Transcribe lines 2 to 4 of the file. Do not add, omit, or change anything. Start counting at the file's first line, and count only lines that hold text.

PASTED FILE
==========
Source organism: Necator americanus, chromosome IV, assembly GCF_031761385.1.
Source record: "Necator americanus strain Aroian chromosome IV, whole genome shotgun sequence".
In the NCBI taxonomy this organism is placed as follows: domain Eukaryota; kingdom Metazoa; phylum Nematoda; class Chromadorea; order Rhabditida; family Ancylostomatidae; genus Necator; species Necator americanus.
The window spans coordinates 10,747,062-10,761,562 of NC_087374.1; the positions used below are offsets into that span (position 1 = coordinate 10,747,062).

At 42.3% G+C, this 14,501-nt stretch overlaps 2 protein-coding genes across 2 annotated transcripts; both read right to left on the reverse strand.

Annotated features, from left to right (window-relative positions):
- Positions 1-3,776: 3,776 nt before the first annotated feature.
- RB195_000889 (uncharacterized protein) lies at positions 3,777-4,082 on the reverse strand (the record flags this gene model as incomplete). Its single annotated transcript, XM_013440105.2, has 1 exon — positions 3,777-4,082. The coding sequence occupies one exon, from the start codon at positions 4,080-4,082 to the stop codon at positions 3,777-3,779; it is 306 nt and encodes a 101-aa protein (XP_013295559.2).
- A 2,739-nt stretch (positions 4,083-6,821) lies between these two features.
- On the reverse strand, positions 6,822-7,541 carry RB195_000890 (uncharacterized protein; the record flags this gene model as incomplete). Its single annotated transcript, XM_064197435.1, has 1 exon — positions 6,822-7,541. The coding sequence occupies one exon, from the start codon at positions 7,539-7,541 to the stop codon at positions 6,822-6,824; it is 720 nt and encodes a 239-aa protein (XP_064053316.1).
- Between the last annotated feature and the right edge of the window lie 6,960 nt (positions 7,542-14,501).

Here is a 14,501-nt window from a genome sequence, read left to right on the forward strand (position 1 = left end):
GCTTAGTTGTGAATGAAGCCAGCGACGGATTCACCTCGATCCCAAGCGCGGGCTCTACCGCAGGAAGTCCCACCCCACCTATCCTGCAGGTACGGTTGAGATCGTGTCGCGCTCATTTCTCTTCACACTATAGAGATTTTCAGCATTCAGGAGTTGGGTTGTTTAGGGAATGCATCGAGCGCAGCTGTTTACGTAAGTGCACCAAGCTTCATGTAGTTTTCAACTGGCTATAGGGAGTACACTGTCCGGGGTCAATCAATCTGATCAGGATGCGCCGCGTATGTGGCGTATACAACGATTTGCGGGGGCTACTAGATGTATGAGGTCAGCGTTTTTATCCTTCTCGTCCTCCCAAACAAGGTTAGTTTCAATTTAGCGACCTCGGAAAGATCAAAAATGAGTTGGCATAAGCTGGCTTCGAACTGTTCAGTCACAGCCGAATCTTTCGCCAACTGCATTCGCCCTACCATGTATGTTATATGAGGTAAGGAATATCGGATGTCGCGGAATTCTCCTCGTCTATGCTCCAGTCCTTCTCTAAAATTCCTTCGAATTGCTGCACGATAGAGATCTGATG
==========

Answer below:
Source record: "Necator americanus strain Aroian chromosome IV, whole genome shotgun sequence".
In the NCBI taxonomy this organism is placed as follows: domain Eukaryota; kingdom Metazoa; phylum Nematoda; class Chromadorea; order Rhabditida; family Ancylostomatidae; genus Necator; species Necator americanus.
The window spans coordinates 10,747,062-10,761,562 of NC_087374.1; the positions used below are offsets into that span (position 1 = coordinate 10,747,062).